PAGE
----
Because most philosophies that frown on reproduction don't survive.

Saturday, June 03, 2017

Reading, Translating, and Decoding

As we wrap up a year of family German classes (fulfilling foreign language requirements for the old kids and providing a chance to for me to check off something that I've been wanting to learn in order to help with research, etc.) I find myself taking stock of my abilities in the language. What I want, even more than the ability to converse fluently (which I have little opportunity for) is the ability to read in German relatively well. Right now I'm at something of a halfway stage. I know enough of the grammar and the most common words that I can translate a passage, with ample help from a dictionary to look up words I don't know. (Honestly, I'm usually just typing unfamiliar words into my phone or computer, because it's faster than turning pages to learn meanings.)

However, as I was working through a couple pages of German this way the other night, it was striking me that aside from my vocabulary issues there's still something fundamentally different about what I'm doing in comparison to how an actual German reader would deal with a text. What I'm doing right now might be better termed decoding, because in some ways I'm still turning things into a more standard English structure as I figure them out.

For instance, the use of a past continuous is very common in German, and a standard sentence order in that case is: [Phrase denoting time or place] [helping verb: a form of sein (to be) or haben (to have)] [subject] [object] [past participle].

Laying something like that out in English might go like this:

Early in the morning had we on the train to Berlin to ride.

Of course, in English we'd keep the verb together, and a natural order would be something like:

We had to ride on the train to Berlin early in the morning.

Now, these are easy enough words that I'd make it through fine on my own and wouldn't even be consulting the dictionary, but throw in a bunch of vocabulary and I find myself going back to my old schoolboy Latin habits. Latin, of course, also has the habit of saving the verb for last. We all get the explanation during the early weeks of our first Latin class that this creates a sense of anticipation as you want to find out what is being done by the subject to the object in the sentence. However, I virtually always did what a lot of beginning decoders of a foreign language do: I would identify my subject, then jump to the end of the sentence and wee what my verb was, then go back and pick up the rest of the sentence. In essence, I was transforming the sentence into English sentence order as I went along.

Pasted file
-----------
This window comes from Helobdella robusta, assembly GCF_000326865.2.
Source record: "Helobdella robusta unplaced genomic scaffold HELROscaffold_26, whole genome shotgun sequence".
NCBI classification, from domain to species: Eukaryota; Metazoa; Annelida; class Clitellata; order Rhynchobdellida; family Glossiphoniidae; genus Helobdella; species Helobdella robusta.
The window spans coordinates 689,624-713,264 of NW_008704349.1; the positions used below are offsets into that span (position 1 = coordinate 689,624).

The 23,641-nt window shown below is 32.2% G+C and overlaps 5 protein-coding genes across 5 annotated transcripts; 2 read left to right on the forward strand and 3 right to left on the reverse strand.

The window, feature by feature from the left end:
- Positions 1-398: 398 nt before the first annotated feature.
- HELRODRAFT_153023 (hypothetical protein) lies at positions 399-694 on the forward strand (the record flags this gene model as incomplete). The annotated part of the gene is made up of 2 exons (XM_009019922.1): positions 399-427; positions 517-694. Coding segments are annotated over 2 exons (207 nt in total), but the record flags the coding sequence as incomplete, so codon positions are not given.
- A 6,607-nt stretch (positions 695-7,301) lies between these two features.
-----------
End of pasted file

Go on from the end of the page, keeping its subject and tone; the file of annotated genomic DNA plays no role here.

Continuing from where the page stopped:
This is fine for getting the sense of what's written, but it strikes me that if you stick with this, you never really move into thinking in the other language the way a speaker or reader of it would. Germans, I would assume, are not constantly jumping to the end of the sentence to see what the participle is. They see "hatte" (I had) or "war" (I was) and then they just hang on until they reach the end of the sentence and find out what I was or I had been doing.

Perhaps speed and vocabulary is a good part of what helps here. When I'm reading in English, even a weird sentence order doesn't leave me hanging so long that I get confused or frustrated and go searching for my verb. I'm moving fast enough that I take in all the parts and assemble them into a sensible whole.

So continuing to improve my vocabulary is probably part of what it will take to move from this decoding or translating approach to actual reading, but the other part is to develop some greater flexibility of mind such that I don't find it hard to simply process the sentence in the order that it comes, rather than mentally rearranging it to its "correct" order.


Jen Fitz has a great response post on developing natural reading ability in a foreign language.

Bearing also has a great response post about techniques for addressing alien grammar.

Boy, all this engagement is also like the old days of blogging. I should write about language learning more often!


Bruce McMenomy said...

I think you're quite right. For what it's worth, one can eventually get to that point in Latin or Greek as well. But (though I never liked the memorize-the-dialogue approach one encountered in high school language classes) I think some of the mental fluency you're looking for may be facilitated by the memorization (or at least the internalization) of pattern passages. Some of my grasp of German came from the two years I took in college, but some of it came from listening to Wagner and bits of German poetry over and over again, and reciting them to myself. Once you get those rhythms into your subconscious, they become productive for you.

The goal of the whole operation should be ultimately to get the English out of the middle of the process -- to where Schiff or navis means to you not "ship", but the thing that goes in the water. (Lewis says something about that in his training early in life.)

Darwin said...

"For what it's worth, one can eventually get to that point in Latin or Greek as well."

True. I had very good teachers in Latin and Greek, but I did not sufficiently apply myself to reach that point.